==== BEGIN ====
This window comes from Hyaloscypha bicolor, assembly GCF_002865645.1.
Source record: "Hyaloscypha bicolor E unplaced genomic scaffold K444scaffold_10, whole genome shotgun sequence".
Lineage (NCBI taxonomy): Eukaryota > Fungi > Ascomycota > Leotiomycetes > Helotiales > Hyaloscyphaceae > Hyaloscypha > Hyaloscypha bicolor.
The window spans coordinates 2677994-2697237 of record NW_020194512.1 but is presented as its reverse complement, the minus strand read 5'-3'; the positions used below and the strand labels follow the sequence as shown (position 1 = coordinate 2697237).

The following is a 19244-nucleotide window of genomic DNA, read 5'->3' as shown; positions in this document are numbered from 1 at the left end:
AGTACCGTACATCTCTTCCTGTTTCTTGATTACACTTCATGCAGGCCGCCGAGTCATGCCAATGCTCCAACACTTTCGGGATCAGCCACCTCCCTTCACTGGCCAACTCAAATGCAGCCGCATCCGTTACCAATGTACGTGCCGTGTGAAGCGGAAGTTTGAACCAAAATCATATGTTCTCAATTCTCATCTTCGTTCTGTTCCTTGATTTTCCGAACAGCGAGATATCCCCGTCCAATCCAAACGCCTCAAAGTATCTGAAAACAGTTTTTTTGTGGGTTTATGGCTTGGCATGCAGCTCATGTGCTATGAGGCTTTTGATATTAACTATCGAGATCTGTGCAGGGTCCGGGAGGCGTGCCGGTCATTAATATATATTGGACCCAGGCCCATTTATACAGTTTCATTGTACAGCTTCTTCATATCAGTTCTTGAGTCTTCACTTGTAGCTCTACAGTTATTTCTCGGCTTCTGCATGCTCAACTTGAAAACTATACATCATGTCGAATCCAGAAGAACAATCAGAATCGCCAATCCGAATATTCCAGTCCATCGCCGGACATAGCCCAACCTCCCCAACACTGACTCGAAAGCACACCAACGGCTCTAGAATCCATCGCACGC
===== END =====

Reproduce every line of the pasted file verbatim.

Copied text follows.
This window comes from Hyaloscypha bicolor, assembly GCF_002865645.1.
Source record: "Hyaloscypha bicolor E unplaced genomic scaffold K444scaffold_10, whole genome shotgun sequence".
Lineage (NCBI taxonomy): Eukaryota > Fungi > Ascomycota > Leotiomycetes > Helotiales > Hyaloscyphaceae > Hyaloscypha > Hyaloscypha bicolor.
The window spans coordinates 2677994-2697237 of record NW_020194512.1 but is presented as its reverse complement, the minus strand read 5'-3'; the positions used below and the strand labels follow the sequence as shown (position 1 = coordinate 2697237).

The following is a 19244-nucleotide window of genomic DNA, read 5'->3' as shown; positions in this document are numbered from 1 at the left end:
AGTACCGTACATCTCTTCCTGTTTCTTGATTACACTTCATGCAGGCCGCCGAGTCATGCCAATGCTCCAACACTTTCGGGATCAGCCACCTCCCTTCACTGGCCAACTCAAATGCAGCCGCATCCGTTACCAATGTACGTGCCGTGTGAAGCGGAAGTTTGAACCAAAATCATATGTTCTCAATTCTCATCTTCGTTCTGTTCCTTGATTTTCCGAACAGCGAGATATCCCCGTCCAATCCAAACGCCTCAAAGTATCTGAAAACAGTTTTTTTGTGGGTTTATGGCTTGGCATGCAGCTCATGTGCTATGAGGCTTTTGATATTAACTATCGAGATCTGTGCAGGGTCCGGGAGGCGTGCCGGTCATTAATATATATTGGACCCAGGCCCATTTATACAGTTTCATTGTACAGCTTCTTCATATCAGTTCTTGAGTCTTCACTTGTAGCTCTACAGTTATTTCTCGGCTTCTGCATGCTCAACTTGAAAACTATACATCATGTCGAATCCAGAAGAACAATCAGAATCGCCAATCCGAATATTCCAGTCCATCGCCGGACATAGCCCAACCTCCCCAACACTGACTCGAAAGCACACCAACGGCTCTAGAATCCATCGCACGC